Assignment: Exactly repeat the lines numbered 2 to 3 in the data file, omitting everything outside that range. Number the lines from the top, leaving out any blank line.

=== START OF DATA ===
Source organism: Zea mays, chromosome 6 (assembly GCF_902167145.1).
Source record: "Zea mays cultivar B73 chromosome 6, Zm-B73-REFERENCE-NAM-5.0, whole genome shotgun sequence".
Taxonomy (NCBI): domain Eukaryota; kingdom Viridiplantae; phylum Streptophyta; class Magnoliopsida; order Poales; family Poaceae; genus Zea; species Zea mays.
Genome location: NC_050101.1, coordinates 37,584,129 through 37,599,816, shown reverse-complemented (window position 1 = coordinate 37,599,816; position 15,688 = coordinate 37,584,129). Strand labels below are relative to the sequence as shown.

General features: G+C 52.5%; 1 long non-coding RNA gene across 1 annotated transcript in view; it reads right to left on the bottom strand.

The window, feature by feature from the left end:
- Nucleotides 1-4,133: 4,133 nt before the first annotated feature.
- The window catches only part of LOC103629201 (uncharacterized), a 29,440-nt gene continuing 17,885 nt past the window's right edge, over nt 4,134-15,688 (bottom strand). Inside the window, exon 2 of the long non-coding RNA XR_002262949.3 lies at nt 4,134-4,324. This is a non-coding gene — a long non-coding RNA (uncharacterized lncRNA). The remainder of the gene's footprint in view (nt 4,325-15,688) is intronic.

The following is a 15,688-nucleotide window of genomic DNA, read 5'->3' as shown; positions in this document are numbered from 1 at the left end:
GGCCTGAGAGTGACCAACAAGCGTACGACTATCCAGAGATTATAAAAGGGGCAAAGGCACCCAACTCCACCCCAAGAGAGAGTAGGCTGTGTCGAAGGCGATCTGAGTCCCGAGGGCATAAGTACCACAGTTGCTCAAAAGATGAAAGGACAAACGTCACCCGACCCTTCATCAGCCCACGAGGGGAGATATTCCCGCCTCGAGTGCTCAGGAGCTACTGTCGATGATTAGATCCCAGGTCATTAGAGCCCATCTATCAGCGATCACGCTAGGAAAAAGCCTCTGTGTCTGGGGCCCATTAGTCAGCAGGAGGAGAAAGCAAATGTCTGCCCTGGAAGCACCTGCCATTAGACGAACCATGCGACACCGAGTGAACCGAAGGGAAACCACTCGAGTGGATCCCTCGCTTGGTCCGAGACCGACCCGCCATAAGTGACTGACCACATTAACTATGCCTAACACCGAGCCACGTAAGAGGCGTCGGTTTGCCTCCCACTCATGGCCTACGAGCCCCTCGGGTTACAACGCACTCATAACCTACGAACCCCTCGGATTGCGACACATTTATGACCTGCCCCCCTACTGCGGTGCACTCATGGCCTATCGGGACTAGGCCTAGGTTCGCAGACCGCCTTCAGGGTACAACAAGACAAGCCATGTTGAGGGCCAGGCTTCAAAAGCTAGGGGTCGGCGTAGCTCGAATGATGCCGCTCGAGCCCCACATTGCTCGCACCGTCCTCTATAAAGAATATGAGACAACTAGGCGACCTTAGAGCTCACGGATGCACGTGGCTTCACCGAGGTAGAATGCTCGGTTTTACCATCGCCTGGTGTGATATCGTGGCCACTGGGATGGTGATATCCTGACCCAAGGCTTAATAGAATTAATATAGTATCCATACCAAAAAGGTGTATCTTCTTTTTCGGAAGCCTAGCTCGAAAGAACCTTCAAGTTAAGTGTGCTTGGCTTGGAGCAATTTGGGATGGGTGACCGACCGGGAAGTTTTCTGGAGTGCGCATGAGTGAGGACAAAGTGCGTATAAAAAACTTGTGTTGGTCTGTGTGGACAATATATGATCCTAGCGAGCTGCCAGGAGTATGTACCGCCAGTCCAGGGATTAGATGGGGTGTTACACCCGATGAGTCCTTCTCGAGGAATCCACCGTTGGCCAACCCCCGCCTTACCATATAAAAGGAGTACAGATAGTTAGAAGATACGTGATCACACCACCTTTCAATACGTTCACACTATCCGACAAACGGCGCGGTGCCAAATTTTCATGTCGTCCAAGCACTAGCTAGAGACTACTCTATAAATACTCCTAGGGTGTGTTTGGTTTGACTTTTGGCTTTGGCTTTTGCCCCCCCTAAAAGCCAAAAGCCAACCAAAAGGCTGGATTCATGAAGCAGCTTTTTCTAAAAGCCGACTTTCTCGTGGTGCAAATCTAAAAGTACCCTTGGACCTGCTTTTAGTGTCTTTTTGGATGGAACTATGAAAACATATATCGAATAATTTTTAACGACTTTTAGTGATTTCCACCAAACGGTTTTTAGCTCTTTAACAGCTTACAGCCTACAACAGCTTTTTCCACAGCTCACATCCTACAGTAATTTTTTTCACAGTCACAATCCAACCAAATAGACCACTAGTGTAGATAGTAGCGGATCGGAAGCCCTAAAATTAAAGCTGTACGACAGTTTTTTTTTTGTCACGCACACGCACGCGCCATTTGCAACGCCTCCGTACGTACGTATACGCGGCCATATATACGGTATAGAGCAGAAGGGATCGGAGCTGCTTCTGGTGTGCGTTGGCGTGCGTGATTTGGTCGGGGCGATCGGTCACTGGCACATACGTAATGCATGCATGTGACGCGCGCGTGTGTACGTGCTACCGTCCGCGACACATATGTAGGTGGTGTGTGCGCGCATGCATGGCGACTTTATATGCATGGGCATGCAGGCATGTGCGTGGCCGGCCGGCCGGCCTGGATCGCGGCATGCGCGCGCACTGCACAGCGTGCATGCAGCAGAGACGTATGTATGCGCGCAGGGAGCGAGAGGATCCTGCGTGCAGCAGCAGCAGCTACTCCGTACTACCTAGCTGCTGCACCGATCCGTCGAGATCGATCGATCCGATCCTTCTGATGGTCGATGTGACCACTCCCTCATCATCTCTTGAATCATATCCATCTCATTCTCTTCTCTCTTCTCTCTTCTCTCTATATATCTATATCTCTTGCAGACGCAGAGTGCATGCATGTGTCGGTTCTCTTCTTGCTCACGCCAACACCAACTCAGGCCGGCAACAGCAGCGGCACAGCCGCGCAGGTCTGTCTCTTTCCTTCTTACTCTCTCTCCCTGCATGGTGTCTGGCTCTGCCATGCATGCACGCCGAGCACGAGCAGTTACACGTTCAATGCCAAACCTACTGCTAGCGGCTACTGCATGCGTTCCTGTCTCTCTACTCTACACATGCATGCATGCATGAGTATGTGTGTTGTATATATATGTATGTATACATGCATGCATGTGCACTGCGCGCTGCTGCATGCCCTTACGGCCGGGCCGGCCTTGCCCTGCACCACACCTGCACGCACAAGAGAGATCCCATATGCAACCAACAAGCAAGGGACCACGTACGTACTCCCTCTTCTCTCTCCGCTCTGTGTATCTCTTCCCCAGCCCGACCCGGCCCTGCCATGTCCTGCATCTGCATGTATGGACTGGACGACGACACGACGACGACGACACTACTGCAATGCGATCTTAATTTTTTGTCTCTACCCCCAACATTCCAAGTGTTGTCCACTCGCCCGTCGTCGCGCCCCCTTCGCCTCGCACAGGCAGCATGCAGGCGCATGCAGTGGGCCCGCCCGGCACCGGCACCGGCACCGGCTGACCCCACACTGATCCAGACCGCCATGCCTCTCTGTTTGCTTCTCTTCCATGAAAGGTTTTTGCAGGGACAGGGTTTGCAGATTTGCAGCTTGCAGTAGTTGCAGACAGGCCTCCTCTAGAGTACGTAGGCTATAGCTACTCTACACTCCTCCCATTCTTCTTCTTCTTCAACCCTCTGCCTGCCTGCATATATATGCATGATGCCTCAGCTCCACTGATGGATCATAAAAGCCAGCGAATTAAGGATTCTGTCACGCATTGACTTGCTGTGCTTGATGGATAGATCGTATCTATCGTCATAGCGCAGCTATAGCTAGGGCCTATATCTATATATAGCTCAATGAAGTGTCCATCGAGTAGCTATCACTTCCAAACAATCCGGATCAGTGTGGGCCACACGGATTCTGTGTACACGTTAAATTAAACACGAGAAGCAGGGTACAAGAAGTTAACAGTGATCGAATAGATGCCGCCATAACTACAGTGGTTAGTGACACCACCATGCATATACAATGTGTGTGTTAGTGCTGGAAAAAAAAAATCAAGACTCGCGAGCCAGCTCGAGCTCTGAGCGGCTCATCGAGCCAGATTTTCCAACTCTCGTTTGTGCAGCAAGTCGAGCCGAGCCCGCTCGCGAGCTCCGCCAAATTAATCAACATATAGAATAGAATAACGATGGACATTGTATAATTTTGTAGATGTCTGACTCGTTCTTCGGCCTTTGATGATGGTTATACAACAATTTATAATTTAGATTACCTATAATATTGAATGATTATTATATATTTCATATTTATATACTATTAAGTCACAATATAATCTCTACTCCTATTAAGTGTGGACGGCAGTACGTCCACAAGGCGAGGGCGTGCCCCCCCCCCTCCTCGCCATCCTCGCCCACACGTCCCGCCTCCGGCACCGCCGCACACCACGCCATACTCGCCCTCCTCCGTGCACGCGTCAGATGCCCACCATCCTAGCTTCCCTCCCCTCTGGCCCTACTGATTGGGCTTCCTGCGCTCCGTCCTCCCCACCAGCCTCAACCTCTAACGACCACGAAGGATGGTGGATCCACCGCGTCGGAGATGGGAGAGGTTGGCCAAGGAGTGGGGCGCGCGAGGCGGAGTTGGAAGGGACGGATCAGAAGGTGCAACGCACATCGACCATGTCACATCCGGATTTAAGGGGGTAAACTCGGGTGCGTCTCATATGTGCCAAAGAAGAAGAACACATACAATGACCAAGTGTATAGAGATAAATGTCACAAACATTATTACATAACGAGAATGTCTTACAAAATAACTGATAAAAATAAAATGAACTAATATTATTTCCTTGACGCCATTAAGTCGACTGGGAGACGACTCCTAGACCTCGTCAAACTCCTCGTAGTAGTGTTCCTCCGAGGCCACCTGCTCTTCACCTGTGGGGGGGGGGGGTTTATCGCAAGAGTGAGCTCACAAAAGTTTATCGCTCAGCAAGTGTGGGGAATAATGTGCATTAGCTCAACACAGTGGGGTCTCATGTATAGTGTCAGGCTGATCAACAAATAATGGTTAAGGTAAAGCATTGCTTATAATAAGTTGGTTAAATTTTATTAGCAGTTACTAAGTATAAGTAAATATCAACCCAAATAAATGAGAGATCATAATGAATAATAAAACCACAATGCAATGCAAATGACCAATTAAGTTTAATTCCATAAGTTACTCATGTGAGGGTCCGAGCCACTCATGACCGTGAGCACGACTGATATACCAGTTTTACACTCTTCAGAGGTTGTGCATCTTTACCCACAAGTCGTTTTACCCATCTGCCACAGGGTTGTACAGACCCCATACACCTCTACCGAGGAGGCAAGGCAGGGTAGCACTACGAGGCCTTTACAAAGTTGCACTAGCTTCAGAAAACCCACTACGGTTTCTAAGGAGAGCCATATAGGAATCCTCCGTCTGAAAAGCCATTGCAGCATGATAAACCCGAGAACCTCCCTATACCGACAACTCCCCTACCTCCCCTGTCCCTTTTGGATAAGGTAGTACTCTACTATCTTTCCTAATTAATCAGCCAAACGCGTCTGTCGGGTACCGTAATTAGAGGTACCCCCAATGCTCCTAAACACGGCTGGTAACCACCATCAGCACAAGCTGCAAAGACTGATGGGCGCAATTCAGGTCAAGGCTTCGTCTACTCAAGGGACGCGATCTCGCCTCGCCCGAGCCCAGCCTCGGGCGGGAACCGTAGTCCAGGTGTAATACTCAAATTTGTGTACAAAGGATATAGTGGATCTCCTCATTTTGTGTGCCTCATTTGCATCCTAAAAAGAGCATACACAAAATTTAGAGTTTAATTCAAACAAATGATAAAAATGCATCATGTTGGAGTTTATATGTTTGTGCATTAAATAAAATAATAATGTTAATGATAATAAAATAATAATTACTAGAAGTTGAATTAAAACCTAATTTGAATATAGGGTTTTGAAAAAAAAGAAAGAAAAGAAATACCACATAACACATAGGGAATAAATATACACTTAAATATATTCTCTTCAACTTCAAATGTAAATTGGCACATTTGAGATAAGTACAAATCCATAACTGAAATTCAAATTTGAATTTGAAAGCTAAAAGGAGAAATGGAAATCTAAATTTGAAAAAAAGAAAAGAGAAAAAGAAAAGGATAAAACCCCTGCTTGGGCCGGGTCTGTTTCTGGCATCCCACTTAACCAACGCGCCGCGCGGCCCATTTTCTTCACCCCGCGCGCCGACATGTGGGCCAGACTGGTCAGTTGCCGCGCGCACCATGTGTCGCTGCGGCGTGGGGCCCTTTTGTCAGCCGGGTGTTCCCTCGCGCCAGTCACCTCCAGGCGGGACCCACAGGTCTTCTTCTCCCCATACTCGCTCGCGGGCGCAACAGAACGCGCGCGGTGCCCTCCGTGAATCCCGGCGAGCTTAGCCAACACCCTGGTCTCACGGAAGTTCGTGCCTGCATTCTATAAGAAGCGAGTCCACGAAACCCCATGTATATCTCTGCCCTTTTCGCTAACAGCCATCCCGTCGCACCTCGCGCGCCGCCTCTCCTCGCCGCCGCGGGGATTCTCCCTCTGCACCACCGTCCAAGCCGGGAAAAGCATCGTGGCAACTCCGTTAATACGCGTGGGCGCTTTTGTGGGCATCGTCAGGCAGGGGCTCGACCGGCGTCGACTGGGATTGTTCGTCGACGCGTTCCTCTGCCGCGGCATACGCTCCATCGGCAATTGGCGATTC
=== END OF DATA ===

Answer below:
Source record: "Zea mays cultivar B73 chromosome 6, Zm-B73-REFERENCE-NAM-5.0, whole genome shotgun sequence".
Taxonomy (NCBI): domain Eukaryota; kingdom Viridiplantae; phylum Streptophyta; class Magnoliopsida; order Poales; family Poaceae; genus Zea; species Zea mays.